Plaintiff claims that Johnson was later physically attacked and pepper sprayed by some of the Sheriff Defendants, which caused Johnson to become more paranoid and delusional. (Doc. 27 at 7-8.) Plaintiff alleges that:

[A]ccording to interviews with individuals incarcerated with Mr. Johnson, Mr. Johnson was loudly, openly, and clearly in great emotional distress. Individuals incarcerated with Mr. Johnson who were eyewitnesses describe his condition as paranoid and suicidal, reporting specifically that Mr. Johnson was talking about killing himself, “not wanting to live” and stating he “couldn't take it” anymore.

(Doc. 27 at 8.) Plaintiff claims that some of the Sheriff Defendants knew of his emotional distress and suicidal statements “but chose to ignore his condition.” (Doc. 27 at 8.) Additionally, “EBRPP officials failed to perform a mental health assessment of Mr. Johnson.” (Doc. 27 at 9.)

         Despite his state, Johnson was moved to a different wing consisting of a row of solitary isolation cells. (Doc. 27 at 9.) Plaintiff alleged that some of the Sheriff Defendants would “house mentally ill prisoners as a means to deny such prisoners access to mental health care.” (Doc. 27 at 9.) Further, rather than regularly monitor such inmates, some of the Sheriff Defendants would “falsely write in the logbook that they make their rounds.” (Doc. 27 at 9.) According to the Amended Complaint, while in this new area, Johnson was again assaulted. (Doc. 27 at 10.)

         The Amended Complaint alleges that, though it is unclear from records how long Johnson stayed in solitary, from 7:00 a.m. to 10:10 a.m. on May 30, 2015, some of the Sheriff Defendants claimed to have made rounds to check on Johnson. (Doc. 27 at 10-11.) At 10:22 a.m. that day, “Johnson was found hanging from his cell bars. Mr. Johnson left EBRPP on a stretcher, brain damaged, but alive. He died a few days later at a local hospital.” (Doc. 27 at 11.)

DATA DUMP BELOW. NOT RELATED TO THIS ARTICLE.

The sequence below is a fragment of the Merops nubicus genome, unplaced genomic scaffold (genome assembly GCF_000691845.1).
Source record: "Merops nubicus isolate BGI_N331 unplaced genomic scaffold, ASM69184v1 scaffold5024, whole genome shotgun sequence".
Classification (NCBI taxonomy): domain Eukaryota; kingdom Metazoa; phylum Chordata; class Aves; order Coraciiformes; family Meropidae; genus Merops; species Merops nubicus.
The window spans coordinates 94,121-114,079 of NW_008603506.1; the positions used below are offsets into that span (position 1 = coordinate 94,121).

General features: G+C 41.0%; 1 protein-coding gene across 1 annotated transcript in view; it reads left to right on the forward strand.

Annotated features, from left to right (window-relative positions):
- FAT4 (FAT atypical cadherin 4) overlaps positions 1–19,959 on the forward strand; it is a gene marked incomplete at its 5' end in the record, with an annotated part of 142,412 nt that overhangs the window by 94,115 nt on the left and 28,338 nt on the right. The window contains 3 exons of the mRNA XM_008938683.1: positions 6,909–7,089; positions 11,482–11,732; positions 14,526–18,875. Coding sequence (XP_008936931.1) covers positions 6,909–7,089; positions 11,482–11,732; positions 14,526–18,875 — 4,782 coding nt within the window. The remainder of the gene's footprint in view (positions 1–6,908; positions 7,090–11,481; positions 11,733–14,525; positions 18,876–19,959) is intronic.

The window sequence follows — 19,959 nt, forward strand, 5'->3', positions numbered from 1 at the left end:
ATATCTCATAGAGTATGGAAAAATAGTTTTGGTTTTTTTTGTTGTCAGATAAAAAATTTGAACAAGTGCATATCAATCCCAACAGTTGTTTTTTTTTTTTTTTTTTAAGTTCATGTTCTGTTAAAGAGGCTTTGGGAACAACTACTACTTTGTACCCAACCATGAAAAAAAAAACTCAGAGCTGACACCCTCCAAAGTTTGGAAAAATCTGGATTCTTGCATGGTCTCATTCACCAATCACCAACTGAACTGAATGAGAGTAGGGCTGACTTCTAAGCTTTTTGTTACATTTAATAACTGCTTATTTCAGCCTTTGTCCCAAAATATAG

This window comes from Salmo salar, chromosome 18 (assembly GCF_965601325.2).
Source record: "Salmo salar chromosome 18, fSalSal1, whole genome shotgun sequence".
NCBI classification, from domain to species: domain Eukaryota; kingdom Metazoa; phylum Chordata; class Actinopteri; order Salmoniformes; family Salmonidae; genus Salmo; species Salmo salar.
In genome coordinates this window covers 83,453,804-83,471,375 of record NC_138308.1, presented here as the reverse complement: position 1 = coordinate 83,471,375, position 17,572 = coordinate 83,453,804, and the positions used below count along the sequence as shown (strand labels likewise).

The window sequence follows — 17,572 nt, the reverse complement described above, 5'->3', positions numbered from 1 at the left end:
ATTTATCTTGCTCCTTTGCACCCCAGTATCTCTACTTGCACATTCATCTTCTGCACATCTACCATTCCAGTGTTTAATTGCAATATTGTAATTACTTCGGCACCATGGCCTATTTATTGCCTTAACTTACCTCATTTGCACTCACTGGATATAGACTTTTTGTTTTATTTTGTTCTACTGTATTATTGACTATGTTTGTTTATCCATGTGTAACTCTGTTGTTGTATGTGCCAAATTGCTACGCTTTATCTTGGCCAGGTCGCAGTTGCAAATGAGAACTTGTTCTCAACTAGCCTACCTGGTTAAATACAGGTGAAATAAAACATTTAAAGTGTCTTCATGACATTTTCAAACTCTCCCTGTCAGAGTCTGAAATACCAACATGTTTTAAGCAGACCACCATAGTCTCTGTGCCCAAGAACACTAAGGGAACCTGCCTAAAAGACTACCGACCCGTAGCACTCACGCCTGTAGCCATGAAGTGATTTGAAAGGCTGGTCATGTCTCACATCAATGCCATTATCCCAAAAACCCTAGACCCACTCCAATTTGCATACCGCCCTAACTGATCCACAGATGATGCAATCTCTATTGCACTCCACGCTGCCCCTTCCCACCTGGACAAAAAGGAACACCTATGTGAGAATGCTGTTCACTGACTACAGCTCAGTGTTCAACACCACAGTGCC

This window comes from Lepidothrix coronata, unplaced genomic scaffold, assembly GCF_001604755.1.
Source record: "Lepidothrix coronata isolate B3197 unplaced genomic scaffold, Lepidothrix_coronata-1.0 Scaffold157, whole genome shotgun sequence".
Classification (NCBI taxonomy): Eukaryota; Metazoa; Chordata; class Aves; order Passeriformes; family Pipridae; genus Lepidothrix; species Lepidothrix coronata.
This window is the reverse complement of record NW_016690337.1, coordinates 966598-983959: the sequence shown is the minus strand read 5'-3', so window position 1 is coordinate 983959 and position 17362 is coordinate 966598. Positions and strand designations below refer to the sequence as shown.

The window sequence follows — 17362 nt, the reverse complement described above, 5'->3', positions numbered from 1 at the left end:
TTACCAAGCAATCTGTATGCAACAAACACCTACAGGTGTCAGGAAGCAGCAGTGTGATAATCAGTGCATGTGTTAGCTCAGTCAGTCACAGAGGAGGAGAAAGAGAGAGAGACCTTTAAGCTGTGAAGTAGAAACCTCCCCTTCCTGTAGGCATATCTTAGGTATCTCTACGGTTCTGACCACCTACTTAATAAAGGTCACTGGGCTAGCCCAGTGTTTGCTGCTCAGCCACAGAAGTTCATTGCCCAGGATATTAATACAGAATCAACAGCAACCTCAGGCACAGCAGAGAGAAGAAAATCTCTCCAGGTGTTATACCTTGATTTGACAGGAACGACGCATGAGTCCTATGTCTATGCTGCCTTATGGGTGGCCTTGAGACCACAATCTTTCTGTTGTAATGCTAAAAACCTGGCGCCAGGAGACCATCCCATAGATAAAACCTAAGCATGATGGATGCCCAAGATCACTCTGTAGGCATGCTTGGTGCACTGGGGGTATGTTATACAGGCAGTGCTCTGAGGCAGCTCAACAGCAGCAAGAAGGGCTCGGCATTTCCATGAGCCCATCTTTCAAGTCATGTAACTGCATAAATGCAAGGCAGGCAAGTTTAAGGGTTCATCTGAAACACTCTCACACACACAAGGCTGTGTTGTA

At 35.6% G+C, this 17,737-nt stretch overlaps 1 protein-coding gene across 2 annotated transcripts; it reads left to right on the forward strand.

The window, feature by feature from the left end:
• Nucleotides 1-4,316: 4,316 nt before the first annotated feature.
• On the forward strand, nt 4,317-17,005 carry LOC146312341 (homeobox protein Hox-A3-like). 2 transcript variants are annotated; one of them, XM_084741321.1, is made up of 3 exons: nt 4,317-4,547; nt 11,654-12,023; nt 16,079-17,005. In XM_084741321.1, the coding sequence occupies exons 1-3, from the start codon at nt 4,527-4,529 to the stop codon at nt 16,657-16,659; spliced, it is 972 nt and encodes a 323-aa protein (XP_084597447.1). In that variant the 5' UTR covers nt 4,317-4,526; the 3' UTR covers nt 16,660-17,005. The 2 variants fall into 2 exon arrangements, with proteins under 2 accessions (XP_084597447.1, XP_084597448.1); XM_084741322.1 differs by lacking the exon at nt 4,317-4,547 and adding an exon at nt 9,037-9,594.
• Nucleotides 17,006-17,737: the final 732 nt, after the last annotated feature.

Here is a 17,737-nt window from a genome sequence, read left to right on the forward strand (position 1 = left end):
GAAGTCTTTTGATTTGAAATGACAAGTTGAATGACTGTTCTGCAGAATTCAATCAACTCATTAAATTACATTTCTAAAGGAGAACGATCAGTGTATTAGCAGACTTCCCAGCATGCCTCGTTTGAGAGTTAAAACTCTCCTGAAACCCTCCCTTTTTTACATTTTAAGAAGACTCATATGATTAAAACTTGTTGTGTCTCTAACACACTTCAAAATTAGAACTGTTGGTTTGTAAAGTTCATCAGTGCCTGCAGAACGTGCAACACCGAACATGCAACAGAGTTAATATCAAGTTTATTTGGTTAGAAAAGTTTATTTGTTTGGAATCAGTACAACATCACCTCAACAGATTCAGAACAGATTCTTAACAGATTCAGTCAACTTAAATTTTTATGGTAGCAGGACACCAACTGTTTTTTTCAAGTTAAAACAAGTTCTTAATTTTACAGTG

Plaintiff now files this suit alleging that Johnson “died as a result of both unconstitutional conditions of confinement and particular individual defendants' deliberate indifference to Mr. Johnson's constitutional rights.” (Doc. 27 at 1.) Among his other claims, Plaintiff asserts several counts against the City/Parish alleging § 1983 actions. These claims focus on de facto or explicit polices or practices of the City/Parish and others that caused the constitutional violation. For example, in Count One, Plaintiff alleges that the City/Parish, among other defendants, exposed prisoners at EBRPP, including Johnson, to “violent and dangerous conditions of confinement so extensive and pervasive that they reflect a de facto policy approved” by the City/Parish. (Doc. 27 at 16.) Count One continues:

Such policies and practices include, but are not limited to, racial segregation of prisoner living areas, defects in physical design and manner of operation, including inadequate staffing, inadequate supervision techniques, poor sightlines, and inadequate monitoring of prisoner living areas that combined to result in frequent violence and a continuous pattern of constitutional deprivations for the prisoners in EBRPP, including Mr. Johnson.

(Doc. 27 at 16.) Further, the City/Parish and others “failed to provide appropriate medical and mental health services to EBRPP prisoners, including Mr. Johnson, who was individually harmed by the de facto policies and practices described above.” (Doc. 27 at 17.)

         II. ...